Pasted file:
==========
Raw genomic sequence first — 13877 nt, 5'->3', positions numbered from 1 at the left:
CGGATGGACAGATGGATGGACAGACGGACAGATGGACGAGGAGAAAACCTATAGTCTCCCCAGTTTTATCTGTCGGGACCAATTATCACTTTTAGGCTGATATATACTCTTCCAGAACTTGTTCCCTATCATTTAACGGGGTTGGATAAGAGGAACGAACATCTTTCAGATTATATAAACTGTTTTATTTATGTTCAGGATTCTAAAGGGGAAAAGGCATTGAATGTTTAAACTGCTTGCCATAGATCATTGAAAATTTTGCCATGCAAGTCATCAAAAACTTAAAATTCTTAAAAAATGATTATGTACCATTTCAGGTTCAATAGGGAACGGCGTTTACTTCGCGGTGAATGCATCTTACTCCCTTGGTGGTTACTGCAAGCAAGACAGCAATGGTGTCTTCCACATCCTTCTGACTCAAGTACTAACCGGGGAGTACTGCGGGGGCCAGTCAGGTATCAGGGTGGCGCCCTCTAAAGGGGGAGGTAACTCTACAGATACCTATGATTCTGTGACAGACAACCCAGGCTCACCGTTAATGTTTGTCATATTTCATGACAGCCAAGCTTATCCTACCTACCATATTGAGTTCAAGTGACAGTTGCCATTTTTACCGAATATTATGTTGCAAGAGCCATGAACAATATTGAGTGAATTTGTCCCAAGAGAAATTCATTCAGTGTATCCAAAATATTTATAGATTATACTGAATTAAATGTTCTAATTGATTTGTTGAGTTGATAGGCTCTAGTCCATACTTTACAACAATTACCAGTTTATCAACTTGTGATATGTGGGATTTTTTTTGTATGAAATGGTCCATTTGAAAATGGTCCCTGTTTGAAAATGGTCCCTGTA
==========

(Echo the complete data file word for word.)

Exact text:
Raw genomic sequence first — 13877 nt, 5'->3', positions numbered from 1 at the left:
CGGATGGACAGATGGATGGACAGACGGACAGATGGACGAGGAGAAAACCTATAGTCTCCCCAGTTTTATCTGTCGGGACCAATTATCACTTTTAGGCTGATATATACTCTTCCAGAACTTGTTCCCTATCATTTAACGGGGTTGGATAAGAGGAACGAACATCTTTCAGATTATATAAACTGTTTTATTTATGTTCAGGATTCTAAAGGGGAAAAGGCATTGAATGTTTAAACTGCTTGCCATAGATCATTGAAAATTTTGCCATGCAAGTCATCAAAAACTTAAAATTCTTAAAAAATGATTATGTACCATTTCAGGTTCAATAGGGAACGGCGTTTACTTCGCGGTGAATGCATCTTACTCCCTTGGTGGTTACTGCAAGCAAGACAGCAATGGTGTCTTCCACATCCTTCTGACTCAAGTACTAACCGGGGAGTACTGCGGGGGCCAGTCAGGTATCAGGGTGGCGCCCTCTAAAGGGGGAGGTAACTCTACAGATACCTATGATTCTGTGACAGACAACCCAGGCTCACCGTTAATGTTTGTCATATTTCATGACAGCCAAGCTTATCCTACCTACCATATTGAGTTCAAGTGACAGTTGCCATTTTTACCGAATATTATGTTGCAAGAGCCATGAACAATATTGAGTGAATTTGTCCCAAGAGAAATTCATTCAGTGTATCCAAAATATTTATAGATTATACTGAATTAAATGTTCTAATTGATTTGTTGAGTTGATAGGCTCTAGTCCATACTTTACAACAATTACCAGTTTATCAACTTGTGATATGTGGGATTTTTTTTGTATGAAATGGTCCATTTGAAAATGGTCCCTGTTTGAAAATGGTCCCTGTA